by Anna Campbell
It's my great pleasure to welcome back to the lair a wonderful fellow Avon historical writer Margo Maguire.
Margo's going to be talking about her great new release THE ROGUE PRINCE. Romantic Times called THE ROGUE PRINCE "a love story that reaches the heart with its inherent tenderness and pure romance."
Margo has just revamped her website so check it out for news and excerpts and contests! Sign up for her newsletter and you go in the drawing to win a signed copy of THE ROGUE PRINCE!
Welcome back to the Bandita lair, Margo. Your latest Avon release is THE ROGUE PRINCE which sounds absolutely delicious. Lovely cover, by the way! Can you tell us about this book?
That’s exactly what I’d call it – delicious – a tale you can sink your teeth into! To a large extent, it’s the hero’s conflicts that drive this story. Tom Thorne is a tortured young man who was transported at a young age to a penal colony for a crime he didn’t commit. He lives through the brutal years of his imprisonment by planning his revenge against the two young noblemen who set him up. When he comes into a vast fortune, he’s able to execute those plans. Tom comes home to England as the “Prince of Sabedoria,” with the intention of destroying his two accusers and their families, just as he and his own family were destroyed.
The heroine is Maggie Danvers, Lady Blackmore, an innocent bystander who is intimately connected to the two young scoundrels who falsely accused Tom. She’s the widow of one and step-sister of the other, but when she meets Tom, she doesn’t know him as anyone but the amazingly potent foreign prince. Maggie is a young, naïve mother of two little children, and when she learns how badly her husband and brother have duped her over the years, she decides to embark upon an affair of her own – with the prince who seems so interested in her. Little does she know that she plays a huge part in Tom’s schemes for vengeance.
What were the inspirations behind this story? It seems to me to have a touch of THE COUNT OF MONTE CRISTO about it? Or is that purely coincidental?
Ahhh… funny you should ask! Yes, I’ve always loved THE COUNT OF MONTE CRISTO (the book as well as the movie), and wished there was more romance (of course!)and I always wished it wasn’t quite so dark. And that the imprisonment part wasn’t quite so long, and that Edmond’s father didn’t die before he got out of the Chateau d’If … er, you get the idea, right? So THE ROGUE PRINCE begins a few years after Tom’s imprisonment, within days of his arrival in England. And the heroine has a character arc of her own – her late husband was her step-brother’s flunky who had no real talents of his own, which directly caused the downfall of the Blackmore estate.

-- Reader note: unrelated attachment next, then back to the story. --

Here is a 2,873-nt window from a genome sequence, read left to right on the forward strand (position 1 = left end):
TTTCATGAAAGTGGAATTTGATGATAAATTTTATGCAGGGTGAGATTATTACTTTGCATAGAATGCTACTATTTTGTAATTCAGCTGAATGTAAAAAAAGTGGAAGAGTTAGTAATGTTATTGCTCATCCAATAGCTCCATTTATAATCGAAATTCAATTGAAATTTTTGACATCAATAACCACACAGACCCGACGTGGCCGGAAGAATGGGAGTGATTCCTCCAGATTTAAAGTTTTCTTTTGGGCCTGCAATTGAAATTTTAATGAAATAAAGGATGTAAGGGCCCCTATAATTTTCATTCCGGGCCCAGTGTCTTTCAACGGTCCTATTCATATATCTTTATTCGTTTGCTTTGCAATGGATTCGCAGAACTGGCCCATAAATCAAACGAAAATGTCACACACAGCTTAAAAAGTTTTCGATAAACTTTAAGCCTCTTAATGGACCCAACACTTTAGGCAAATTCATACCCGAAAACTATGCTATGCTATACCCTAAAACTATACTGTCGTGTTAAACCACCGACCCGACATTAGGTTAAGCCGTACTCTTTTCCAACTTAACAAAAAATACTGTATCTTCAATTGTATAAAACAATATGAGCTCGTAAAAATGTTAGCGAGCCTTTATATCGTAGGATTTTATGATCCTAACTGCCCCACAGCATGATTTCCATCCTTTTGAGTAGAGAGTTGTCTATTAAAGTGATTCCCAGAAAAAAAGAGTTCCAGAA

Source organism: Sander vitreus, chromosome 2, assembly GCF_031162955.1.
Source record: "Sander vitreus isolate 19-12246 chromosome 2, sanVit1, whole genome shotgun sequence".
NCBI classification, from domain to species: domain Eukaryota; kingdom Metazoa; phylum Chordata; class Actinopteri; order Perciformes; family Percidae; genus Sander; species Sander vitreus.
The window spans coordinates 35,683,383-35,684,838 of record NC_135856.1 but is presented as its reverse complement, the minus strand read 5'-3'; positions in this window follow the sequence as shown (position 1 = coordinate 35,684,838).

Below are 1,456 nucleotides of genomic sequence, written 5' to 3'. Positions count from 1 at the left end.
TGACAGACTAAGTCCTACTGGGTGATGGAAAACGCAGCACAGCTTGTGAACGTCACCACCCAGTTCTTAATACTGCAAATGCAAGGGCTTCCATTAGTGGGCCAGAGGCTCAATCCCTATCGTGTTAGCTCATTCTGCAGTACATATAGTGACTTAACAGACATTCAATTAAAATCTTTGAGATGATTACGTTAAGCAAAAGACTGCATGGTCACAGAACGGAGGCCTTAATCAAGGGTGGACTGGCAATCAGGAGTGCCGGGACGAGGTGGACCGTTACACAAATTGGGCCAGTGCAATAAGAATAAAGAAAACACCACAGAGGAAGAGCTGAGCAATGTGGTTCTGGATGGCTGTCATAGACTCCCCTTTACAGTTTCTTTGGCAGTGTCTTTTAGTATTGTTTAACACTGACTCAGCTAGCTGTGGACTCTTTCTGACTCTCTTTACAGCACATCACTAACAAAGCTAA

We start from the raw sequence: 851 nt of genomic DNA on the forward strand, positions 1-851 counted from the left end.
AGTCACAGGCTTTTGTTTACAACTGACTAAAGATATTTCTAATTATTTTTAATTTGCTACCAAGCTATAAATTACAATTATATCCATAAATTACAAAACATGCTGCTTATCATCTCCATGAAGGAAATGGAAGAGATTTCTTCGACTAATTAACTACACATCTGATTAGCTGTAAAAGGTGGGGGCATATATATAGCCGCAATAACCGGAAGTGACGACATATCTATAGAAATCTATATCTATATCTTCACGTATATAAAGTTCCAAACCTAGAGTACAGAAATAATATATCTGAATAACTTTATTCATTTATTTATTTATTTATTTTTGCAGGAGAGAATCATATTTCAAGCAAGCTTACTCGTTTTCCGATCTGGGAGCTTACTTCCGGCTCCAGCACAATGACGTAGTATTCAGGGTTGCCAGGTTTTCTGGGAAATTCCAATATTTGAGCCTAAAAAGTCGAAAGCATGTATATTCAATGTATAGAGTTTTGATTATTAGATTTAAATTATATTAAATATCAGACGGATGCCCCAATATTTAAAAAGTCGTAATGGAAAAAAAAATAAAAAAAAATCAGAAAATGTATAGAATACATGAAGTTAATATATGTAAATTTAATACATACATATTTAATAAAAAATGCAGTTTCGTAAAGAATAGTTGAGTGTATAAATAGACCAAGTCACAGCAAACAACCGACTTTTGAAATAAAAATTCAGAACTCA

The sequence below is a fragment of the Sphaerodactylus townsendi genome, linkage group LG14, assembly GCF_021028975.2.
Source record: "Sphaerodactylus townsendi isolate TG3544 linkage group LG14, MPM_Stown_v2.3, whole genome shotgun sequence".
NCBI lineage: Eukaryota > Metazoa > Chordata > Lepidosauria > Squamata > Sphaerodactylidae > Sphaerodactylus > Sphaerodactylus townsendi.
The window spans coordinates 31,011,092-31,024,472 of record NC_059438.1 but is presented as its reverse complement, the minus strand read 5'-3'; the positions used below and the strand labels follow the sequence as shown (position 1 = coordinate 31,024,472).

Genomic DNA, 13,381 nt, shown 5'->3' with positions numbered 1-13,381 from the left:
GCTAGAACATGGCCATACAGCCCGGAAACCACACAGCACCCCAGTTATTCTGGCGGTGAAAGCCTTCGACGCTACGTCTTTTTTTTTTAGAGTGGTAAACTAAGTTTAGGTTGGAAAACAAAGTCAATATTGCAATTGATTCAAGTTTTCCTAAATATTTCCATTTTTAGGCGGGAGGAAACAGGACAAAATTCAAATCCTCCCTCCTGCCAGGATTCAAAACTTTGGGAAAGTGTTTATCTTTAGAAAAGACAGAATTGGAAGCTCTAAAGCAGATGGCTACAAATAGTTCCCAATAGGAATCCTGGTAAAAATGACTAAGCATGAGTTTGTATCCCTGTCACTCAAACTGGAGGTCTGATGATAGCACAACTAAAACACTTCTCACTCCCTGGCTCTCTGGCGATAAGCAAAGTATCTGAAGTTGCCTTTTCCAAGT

It’s up to Maggie to try to salvage the estate for her little son, the heir. She must learn and grow …
I’ve noticed a bit of a trend toward royal heroes lately (Harlequins are awash with princes and kings!). What do you think is the appeal of a royal story?
I think it’s part of the fantasy, or the fairy tale, if you will. The characters are larger than life. I made Thomas so wealthy, his bank statement would make Bill Gates envious. With Tom’s money, any physical thing is within his reach. But there are emotional hurtles to overcome, and as we read about this kind of guy, we want to see him grow and risk it all because of a higher purpose.
What’s coming up next for Margo Maguire?
I’m working on a novel that will be out in March 2011, called SEDUCTION OF THE GOVERNESS. The heroine is a young woman who learns she was adopted by the straitlaced couple she always thought of as her true parents. My hero is a wounded Waterloo officer – a youngest son who never expected to inherit his father’s earldom and the guardianship of his little niece. The two are total misfits who come together in his old, ancestral hall in the Lake District, and find themselves facing a perilous situation.